Bad news for anyone worried about violations of the Foreign Corrupt Practices Act: An already tough-to-sell affirmative defense under the law is now even harder to use, thanks to a recent court ruling.
A federal district court judge in New York ruled last month that the FCPA’s local-law defense—where payment to a foreign official is permitted because it is “lawful under the written laws and regulations” of the official’s country—applies primarily to the payment, not the person doing the paying. That distinction narrows the scope of the defense, and leaves U.S. corporations with even fewer options should they find themselves on the wrong end of an FCPA probe.
The ruling, U.S. v. Kozeny, came down from Judge Shira Scheindlin on Oct. 21. Defense lawyers say it is one of the first decisions on how the local-law defense should be interpreted.
Gary DiBianco, a former federal prosecutor now with the law firm Skadden Arps Slate, Meagher & Flom, says the decision “squarely addresses an important question raised by the statute: whether the defense applies to situations in which a person or company is free from criminal liability under local law, although the local law does not stipulate that the payment at issue was specifically permitted.”
The short answer, apparently, is no.
The defendant in question, Frederic Bourke, was on trial for alleged bribes he made to officials in the Central Asian republic of Azerbaijan. The government claims Bourke and others violated the FCPA by making payments to Azeri officials to encourage the privatization of the State Oil Company of the Azerbaijan Republic.
The decision “confirms what we already knew—that economic coercion isn’t a defense under the FCPA.”
— Martin Weinstein,
Willkie Farr & Gallagher
Bourke argued that if he was relieved of criminal responsibility under local Azeri law, his action was lawful and therefore he could use the affirmative local-law defense. Scheindlin disagreed. In a 14-page opinion denying Bourke’s request, Scheindlin noted that for purposes of the affirmative defense, the focus is on the “payment, not the payer.”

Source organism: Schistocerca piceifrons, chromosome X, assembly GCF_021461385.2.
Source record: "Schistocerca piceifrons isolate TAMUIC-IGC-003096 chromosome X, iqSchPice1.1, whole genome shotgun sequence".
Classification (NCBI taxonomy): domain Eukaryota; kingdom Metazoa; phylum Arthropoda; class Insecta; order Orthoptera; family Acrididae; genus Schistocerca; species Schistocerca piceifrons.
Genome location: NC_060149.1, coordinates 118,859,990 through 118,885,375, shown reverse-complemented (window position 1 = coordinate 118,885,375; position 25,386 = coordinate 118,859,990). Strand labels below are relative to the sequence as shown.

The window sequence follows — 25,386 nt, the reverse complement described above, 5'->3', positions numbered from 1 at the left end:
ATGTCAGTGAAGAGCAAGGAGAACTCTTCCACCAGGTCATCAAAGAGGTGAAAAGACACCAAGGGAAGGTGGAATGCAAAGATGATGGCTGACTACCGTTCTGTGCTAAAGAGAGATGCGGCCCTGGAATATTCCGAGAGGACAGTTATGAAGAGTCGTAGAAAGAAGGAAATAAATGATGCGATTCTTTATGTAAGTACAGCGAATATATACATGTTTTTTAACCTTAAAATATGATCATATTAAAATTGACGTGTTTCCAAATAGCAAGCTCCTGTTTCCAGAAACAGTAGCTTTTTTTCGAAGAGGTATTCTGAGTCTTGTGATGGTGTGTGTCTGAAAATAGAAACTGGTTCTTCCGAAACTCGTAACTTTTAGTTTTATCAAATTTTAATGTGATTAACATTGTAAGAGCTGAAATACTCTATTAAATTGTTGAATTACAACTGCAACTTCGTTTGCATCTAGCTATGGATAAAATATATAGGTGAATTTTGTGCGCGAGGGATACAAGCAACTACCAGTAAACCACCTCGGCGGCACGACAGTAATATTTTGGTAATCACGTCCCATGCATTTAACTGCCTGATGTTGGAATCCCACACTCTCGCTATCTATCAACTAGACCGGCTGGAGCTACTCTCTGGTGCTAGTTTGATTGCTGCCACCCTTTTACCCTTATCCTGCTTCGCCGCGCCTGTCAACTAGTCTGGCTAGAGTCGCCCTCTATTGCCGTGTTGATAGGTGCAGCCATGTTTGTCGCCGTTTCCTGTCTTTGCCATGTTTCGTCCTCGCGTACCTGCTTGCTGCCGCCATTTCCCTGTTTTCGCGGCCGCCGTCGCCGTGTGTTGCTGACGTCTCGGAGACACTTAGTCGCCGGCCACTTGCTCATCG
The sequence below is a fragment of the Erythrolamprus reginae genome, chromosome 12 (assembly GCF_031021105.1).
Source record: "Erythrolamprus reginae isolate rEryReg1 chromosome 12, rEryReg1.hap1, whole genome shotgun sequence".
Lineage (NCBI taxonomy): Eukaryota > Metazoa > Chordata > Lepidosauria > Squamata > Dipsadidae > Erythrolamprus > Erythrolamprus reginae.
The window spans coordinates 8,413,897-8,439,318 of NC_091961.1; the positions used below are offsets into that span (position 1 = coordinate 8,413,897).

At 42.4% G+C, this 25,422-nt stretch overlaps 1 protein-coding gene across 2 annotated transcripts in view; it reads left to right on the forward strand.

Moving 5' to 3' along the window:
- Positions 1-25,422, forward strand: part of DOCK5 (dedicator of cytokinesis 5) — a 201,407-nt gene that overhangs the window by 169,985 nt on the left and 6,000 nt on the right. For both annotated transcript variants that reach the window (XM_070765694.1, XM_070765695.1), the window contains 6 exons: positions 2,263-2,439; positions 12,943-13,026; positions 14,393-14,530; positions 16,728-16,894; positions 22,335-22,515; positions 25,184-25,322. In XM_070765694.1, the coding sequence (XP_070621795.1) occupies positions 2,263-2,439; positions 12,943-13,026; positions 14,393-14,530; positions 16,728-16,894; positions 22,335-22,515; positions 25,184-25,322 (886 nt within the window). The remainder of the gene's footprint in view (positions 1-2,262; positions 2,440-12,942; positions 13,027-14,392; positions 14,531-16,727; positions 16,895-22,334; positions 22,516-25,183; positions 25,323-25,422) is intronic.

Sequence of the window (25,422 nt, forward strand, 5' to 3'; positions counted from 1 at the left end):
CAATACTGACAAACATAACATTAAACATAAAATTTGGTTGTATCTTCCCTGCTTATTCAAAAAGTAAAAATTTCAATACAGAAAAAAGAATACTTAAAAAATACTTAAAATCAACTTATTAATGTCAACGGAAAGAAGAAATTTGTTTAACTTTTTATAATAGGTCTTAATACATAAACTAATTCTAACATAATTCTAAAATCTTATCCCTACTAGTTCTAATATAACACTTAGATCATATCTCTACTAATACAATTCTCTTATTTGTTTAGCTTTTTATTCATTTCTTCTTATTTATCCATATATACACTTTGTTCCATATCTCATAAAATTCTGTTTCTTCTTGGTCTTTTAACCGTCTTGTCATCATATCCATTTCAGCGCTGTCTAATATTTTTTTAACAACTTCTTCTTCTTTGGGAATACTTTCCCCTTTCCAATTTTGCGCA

Old hands at FCPA prosecutions say the decision is in line with the Justice Department’s historically narrow view of the lawful payments defense and doesn’t significantly change the landscape for compliance with the law. But the decision is notable because few FCPA cases ever go to trial, and judicial rulings on the law are a rarity.
“Opinions on the FCPA are few and far between, so any time there’s a judge opinion on any aspect of the statute, people take notice,” says Wendy Schwartz, a partner in the law firm Reed Smith and a former assistant U.S. attorney.
How the Defense (Doesn’t) Work
A person cannot be convicted of violating the FCPA if the payment in question was lawful under foreign law. But, Scheindlin wrote in her decision, no immunity from prosecution exists “if a person could not have been prosecuted in the foreign country due to a technicality (e.g., time-barred) or because a provision in the foreign law ‘relieves’ a person of criminal responsibility,” Scheindlin wrote. “An individual may be prosecuted under the FCPA for a payment that violates foreign law even if the individual is relieved of criminal responsibility for his actions by a provision of the foreign law.”
Martin Weinstein, a partner in the law firm Willkie Farr & Gallagher, says the decision “confirms what we already knew: that economic coercion isn’t a defense under the FCPA.” He says the local-law defense “hasn‘t had much traction,” because “as a practical matter, the type of conduct that’s prosecuted is never affirmatively legislated.”
“It’s not an easy argument to make,” Weinstein says. “I don’t expect it to be successful any time soon.” Indeed, hardly any white-collar crime lawyers can recall an instance where the local-law defense has worked.